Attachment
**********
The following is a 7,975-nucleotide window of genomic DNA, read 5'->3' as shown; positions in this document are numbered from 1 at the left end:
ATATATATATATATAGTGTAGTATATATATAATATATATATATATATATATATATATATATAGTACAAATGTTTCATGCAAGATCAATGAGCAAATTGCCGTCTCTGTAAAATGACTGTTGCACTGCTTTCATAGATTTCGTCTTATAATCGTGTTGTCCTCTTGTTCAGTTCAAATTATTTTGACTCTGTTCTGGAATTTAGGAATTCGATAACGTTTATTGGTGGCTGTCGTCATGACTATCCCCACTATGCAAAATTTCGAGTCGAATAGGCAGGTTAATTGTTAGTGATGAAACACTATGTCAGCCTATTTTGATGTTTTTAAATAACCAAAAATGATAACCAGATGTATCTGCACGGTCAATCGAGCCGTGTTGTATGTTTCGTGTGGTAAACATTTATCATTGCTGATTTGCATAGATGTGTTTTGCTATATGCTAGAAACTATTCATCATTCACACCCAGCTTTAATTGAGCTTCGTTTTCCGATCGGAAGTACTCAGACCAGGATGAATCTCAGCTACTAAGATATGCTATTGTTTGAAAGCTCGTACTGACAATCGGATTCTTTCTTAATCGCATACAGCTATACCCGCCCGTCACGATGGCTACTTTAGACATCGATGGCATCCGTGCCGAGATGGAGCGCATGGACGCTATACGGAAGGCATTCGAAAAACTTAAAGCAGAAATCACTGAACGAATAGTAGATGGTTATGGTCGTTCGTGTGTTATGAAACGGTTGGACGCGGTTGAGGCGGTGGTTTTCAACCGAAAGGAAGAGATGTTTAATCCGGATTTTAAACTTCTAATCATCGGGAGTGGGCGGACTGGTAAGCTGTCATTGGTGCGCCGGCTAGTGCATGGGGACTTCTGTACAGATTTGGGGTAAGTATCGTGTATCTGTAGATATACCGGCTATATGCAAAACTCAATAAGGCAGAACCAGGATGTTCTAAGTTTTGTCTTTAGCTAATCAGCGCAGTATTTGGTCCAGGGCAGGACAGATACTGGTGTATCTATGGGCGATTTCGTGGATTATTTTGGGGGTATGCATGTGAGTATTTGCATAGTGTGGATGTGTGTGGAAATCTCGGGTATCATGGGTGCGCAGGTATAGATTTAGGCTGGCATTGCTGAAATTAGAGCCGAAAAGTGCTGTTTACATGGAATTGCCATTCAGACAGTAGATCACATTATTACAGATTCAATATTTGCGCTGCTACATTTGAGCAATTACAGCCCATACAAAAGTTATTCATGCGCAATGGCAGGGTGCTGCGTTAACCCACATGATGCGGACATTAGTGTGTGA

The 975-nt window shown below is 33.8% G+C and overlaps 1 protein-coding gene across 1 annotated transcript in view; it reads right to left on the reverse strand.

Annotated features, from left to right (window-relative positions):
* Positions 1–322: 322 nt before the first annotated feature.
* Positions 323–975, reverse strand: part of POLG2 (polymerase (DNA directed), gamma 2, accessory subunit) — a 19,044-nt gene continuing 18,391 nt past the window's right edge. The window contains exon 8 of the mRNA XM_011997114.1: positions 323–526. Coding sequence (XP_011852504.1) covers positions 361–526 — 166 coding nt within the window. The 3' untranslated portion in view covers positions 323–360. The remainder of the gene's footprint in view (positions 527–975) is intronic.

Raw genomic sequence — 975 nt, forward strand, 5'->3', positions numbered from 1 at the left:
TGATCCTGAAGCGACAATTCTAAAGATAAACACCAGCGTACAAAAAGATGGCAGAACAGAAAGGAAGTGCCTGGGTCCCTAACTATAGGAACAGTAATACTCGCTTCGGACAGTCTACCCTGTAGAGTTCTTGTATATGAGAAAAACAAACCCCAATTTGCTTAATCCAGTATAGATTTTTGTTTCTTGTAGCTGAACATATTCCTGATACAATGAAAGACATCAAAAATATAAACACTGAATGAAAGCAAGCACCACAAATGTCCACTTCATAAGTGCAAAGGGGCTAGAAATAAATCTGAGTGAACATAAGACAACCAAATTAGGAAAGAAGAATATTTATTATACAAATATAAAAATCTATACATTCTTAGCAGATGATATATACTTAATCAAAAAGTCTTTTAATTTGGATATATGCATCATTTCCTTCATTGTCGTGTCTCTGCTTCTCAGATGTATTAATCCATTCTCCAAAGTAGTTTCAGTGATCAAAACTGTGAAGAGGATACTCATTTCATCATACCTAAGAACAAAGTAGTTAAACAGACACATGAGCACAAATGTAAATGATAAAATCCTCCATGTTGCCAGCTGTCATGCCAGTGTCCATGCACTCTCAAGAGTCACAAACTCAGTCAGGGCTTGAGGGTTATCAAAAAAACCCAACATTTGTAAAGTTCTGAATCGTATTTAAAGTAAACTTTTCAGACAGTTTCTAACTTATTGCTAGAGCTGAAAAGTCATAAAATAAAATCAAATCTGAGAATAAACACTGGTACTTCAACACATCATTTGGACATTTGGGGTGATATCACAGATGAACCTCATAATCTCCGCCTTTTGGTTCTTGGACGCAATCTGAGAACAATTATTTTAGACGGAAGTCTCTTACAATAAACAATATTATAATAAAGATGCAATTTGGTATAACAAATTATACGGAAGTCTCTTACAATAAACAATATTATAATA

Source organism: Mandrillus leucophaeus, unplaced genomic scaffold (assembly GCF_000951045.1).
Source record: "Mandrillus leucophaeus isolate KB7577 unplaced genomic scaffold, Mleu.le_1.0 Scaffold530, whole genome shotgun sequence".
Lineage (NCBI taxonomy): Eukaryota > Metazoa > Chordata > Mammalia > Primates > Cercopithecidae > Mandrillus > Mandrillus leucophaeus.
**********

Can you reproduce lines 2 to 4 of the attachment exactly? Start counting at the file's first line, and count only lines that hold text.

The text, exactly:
ATATATATATATATAGTGTAGTATATATATAATATATATATATATATATATATATATATATAGTACAAATGTTTCATGCAAGATCAATGAGCAAATTGCCGTCTCTGTAAAATGACTGTTGCACTGCTTTCATAGATTTCGTCTTATAATCGTGTTGTCCTCTTGTTCAGTTCAAATTATTTTGACTCTGTTCTGGAATTTAGGAATTCGATAACGTTTATTGGTGGCTGTCGTCATGACTATCCCCACTATGCAAAATTTCGAGTCGAATAGGCAGGTTAATTGTTAGTGATGAAACACTATGTCAGCCTATTTTGATGTTTTTAAATAACCAAAAATGATAACCAGATGTATCTGCACGGTCAATCGAGCCGTGTTGTATGTTTCGTGTGGTAAACATTTATCATTGCTGATTTGCATAGATGTGTTTTGCTATATGCTAGAAACTATTCATCATTCACACCCAGCTTTAATTGAGCTTCGTTTTCCGATCGGAAGTACTCAGACCAGGATGAATCTCAGCTACTAAGATATGCTATTGTTTGAAAGCTCGTACTGACAATCGGATTCTTTCTTAATCGCATACAGCTATACCCGCCCGTCACGATGGCTACTTTAGACATCGATGGCATCCGTGCCGAGATGGAGCGCATGGACGCTATACGGAAGGCATTCGAAAAACTTAAAGCAGAAATCACTGAACGAATAGTAGATGGTTATGGTCGTTCGTGTGTTATGAAACGGTTGGACGCGGTTGAGGCGGTGGTTTTCAACCGAAAGGAAGAGATGTTTAATCCGGATTTTAAACTTCTAATCATCGGGAGTGGGCGGACTGGTAAGCTGTCATTGGTGCGCCGGCTAGTGCATGGGGACTTCTGTACAGATTTGGGGTAAGTATCGTGTATCTGTAGATATACCGGCTATATGCAAAACTCAATAAGGCAGAACCAGGATGTTCTAAGTTTTGTCTTTAGCTAATCAGCGCAGTATTTGGTCCAGGGCAGGACAGATACTGGTGTATCTATGGGCGATTTCGTGGATTATTTTGGGGGTATGCATGTGAGTATTTGCATAGTGTGGATGTGTGTGGAAATCTCGGGTATCATGGGTGCGCAGGTATAGATTTAGGCTGGCATTGCTGAAATTAGAGCCGAAAAGTGCTGTTTACATGGAATTGCCATTCAGACAGTAGATCACATTATTACAGATTCAATATTTGCGCTGCTACATTTGAGCAATTACAGCCCATACAAAAGTTATTCATGCGCAATGGCAGGGTGCTGCGTTAACCCACATGATGCGGACATTAGTGTGTGA

The 975-nt window shown below is 33.8% G+C and overlaps 1 protein-coding gene across 1 annotated transcript in view; it reads right to left on the reverse strand.

Annotated features, from left to right (window-relative positions):